To prevent the next pandemic, governments must protect nature, according to a report released yesterday.
The report, issued by the Intergovernmental Science-Policy Platform on Biodiversity and Ecosystem Services (IPBES), echoes the findings of a recent study co-authored by Conservation International scientists. Published in the journal Nature in July, that study found that reducing deforestation, restricting the global wildlife trade and monitoring the emergence of new viruses before they spread could drastically reduce the risk of another pandemic — at a fraction of the cost of coronavirus response efforts to date.
“The science is not in dispute at all about this,” said Conservation International scientist Lee Hannah — a co-author of the Nature study and a peer reviewer of the IPBES report — to National Geographic. “Deforestation is a prime driver of pandemics.”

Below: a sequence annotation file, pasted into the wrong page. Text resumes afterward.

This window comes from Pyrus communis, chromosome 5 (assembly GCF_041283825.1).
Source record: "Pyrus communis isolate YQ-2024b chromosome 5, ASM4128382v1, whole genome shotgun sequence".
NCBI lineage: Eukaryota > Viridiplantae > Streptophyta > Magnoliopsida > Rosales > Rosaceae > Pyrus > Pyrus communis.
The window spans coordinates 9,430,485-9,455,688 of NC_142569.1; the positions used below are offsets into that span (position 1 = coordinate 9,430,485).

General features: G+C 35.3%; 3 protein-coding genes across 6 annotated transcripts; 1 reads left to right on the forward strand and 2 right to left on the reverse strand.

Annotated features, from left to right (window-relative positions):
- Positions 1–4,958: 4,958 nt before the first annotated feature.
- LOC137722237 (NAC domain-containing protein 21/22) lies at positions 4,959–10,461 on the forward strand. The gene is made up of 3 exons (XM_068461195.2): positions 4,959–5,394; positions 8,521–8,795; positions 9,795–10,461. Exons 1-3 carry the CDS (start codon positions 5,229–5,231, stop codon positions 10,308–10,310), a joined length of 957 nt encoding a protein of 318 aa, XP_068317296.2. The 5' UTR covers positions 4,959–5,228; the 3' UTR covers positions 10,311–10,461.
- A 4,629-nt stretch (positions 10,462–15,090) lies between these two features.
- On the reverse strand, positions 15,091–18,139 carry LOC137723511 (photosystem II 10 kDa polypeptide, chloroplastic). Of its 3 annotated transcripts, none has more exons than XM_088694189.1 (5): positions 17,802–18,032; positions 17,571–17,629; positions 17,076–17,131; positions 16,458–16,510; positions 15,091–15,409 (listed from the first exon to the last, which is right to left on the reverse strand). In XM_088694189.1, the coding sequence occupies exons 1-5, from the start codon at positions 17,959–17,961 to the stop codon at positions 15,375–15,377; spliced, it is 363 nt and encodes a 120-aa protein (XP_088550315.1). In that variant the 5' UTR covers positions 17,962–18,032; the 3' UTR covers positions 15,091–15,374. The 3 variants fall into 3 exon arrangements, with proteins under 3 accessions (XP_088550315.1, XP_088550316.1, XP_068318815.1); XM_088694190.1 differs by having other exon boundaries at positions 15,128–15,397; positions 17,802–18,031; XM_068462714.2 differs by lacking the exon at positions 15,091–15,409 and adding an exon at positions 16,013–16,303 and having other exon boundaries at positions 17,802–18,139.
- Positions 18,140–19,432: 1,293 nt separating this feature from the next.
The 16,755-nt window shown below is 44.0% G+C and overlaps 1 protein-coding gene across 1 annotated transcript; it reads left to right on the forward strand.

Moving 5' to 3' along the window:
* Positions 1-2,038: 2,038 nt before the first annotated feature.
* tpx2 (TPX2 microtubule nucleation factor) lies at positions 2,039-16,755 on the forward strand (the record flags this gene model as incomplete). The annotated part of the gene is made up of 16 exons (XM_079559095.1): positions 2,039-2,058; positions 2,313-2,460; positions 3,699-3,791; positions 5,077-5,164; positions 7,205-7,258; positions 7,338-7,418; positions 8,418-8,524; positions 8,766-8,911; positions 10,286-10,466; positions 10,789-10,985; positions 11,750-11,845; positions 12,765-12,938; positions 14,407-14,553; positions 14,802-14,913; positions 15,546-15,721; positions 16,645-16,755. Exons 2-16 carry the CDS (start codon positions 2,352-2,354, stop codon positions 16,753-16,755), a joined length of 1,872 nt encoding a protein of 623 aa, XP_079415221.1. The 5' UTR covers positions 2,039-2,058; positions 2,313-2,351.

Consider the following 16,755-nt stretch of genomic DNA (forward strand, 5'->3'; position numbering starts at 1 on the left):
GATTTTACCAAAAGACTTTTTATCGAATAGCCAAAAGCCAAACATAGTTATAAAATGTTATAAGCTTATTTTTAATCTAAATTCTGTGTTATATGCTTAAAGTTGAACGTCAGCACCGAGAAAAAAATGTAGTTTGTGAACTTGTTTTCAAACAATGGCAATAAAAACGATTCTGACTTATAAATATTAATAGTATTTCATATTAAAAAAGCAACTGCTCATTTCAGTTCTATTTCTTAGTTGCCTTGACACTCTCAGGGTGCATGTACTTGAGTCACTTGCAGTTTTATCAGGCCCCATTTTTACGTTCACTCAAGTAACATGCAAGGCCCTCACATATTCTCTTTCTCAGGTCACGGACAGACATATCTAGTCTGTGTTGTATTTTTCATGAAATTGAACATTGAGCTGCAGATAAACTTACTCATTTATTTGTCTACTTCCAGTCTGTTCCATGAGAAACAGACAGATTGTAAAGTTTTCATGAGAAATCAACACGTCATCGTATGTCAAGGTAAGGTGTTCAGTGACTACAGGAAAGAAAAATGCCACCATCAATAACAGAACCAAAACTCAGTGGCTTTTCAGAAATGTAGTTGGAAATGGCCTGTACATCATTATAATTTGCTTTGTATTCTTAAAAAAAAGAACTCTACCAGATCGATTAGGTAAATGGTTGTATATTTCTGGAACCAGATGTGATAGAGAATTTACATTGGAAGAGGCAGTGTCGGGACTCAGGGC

In the past century, two new animal-borne viruses have emerged from nature every year; these numbers are expected to skyrocket over the next decade — which many scientists have now dubbed “the Pandemic Era.”
The cause, they say: Human activities such as development and agricultural expansion are encroaching deeper into undisturbed forests, exposing more humans to wildlife — and the diseases they may carry.
According to both the report and Hannah’s recent research, preventing these human-wildlife interactions by expanding protected areas and ramping up wildlife conservation efforts is critical to avoiding future outbreaks of “zoonotic” diseases (diseases that spread from animals to humans).
“I think the really important thing is understanding the scale at which we have to operate here,” Hannah told National Geographic. “This isn’t about pumping things up a notch; this is about taking things to a level they’ve never been taken before. There’s a selfish reason to do this, which is protecting ourselves.”
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